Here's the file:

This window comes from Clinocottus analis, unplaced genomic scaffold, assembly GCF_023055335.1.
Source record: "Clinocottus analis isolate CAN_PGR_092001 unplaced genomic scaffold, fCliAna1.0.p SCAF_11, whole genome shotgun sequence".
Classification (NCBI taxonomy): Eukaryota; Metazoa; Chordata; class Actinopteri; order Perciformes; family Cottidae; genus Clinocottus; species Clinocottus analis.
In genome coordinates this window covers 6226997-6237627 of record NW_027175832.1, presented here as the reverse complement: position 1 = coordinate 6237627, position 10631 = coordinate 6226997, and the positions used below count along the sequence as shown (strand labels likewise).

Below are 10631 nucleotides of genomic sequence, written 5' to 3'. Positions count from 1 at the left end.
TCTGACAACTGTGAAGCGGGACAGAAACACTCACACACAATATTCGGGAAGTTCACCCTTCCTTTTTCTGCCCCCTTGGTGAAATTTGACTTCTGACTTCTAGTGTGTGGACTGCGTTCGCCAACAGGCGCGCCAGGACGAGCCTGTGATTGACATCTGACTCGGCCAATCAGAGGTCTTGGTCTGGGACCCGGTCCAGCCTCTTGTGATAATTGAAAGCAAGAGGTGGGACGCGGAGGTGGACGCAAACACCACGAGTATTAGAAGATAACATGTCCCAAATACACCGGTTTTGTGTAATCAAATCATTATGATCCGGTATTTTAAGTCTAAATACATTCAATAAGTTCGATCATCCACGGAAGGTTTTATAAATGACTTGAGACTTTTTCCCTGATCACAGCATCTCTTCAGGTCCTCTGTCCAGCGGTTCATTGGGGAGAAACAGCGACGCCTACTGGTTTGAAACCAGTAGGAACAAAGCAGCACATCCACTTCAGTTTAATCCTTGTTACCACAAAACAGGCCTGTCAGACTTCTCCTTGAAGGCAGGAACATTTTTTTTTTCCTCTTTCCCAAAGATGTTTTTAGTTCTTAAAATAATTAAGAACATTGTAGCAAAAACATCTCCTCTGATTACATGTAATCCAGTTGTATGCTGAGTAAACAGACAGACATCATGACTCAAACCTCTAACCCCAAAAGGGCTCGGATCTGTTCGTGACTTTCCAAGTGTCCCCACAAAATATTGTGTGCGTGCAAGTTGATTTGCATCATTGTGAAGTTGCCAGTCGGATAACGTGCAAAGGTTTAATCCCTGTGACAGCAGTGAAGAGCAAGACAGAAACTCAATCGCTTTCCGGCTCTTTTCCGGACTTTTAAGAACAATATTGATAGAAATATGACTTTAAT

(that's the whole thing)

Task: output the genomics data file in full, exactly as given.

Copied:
This window comes from Clinocottus analis, unplaced genomic scaffold, assembly GCF_023055335.1.
Source record: "Clinocottus analis isolate CAN_PGR_092001 unplaced genomic scaffold, fCliAna1.0.p SCAF_11, whole genome shotgun sequence".
Classification (NCBI taxonomy): Eukaryota; Metazoa; Chordata; class Actinopteri; order Perciformes; family Cottidae; genus Clinocottus; species Clinocottus analis.
In genome coordinates this window covers 6226997-6237627 of record NW_027175832.1, presented here as the reverse complement: position 1 = coordinate 6237627, position 10631 = coordinate 6226997, and the positions used below count along the sequence as shown (strand labels likewise).

Below are 10631 nucleotides of genomic sequence, written 5' to 3'. Positions count from 1 at the left end.
TCTGACAACTGTGAAGCGGGACAGAAACACTCACACACAATATTCGGGAAGTTCACCCTTCCTTTTTCTGCCCCCTTGGTGAAATTTGACTTCTGACTTCTAGTGTGTGGACTGCGTTCGCCAACAGGCGCGCCAGGACGAGCCTGTGATTGACATCTGACTCGGCCAATCAGAGGTCTTGGTCTGGGACCCGGTCCAGCCTCTTGTGATAATTGAAAGCAAGAGGTGGGACGCGGAGGTGGACGCAAACACCACGAGTATTAGAAGATAACATGTCCCAAATACACCGGTTTTGTGTAATCAAATCATTATGATCCGGTATTTTAAGTCTAAATACATTCAATAAGTTCGATCATCCACGGAAGGTTTTATAAATGACTTGAGACTTTTTCCCTGATCACAGCATCTCTTCAGGTCCTCTGTCCAGCGGTTCATTGGGGAGAAACAGCGACGCCTACTGGTTTGAAACCAGTAGGAACAAAGCAGCACATCCACTTCAGTTTAATCCTTGTTACCACAAAACAGGCCTGTCAGACTTCTCCTTGAAGGCAGGAACATTTTTTTTTTCCTCTTTCCCAAAGATGTTTTTAGTTCTTAAAATAATTAAGAACATTGTAGCAAAAACATCTCCTCTGATTACATGTAATCCAGTTGTATGCTGAGTAAACAGACAGACATCATGACTCAAACCTCTAACCCCAAAAGGGCTCGGATCTGTTCGTGACTTTCCAAGTGTCCCCACAAAATATTGTGTGCGTGCAAGTTGATTTGCATCATTGTGAAGTTGCCAGTCGGATAACGTGCAAAGGTTTAATCCCTGTGACAGCAGTGAAGAGCAAGACAGAAACTCAATCGCTTTCCGGCTCTTTTCCGGACTTTTAAGAACAATATTGATAGAAATATGACTTTAAT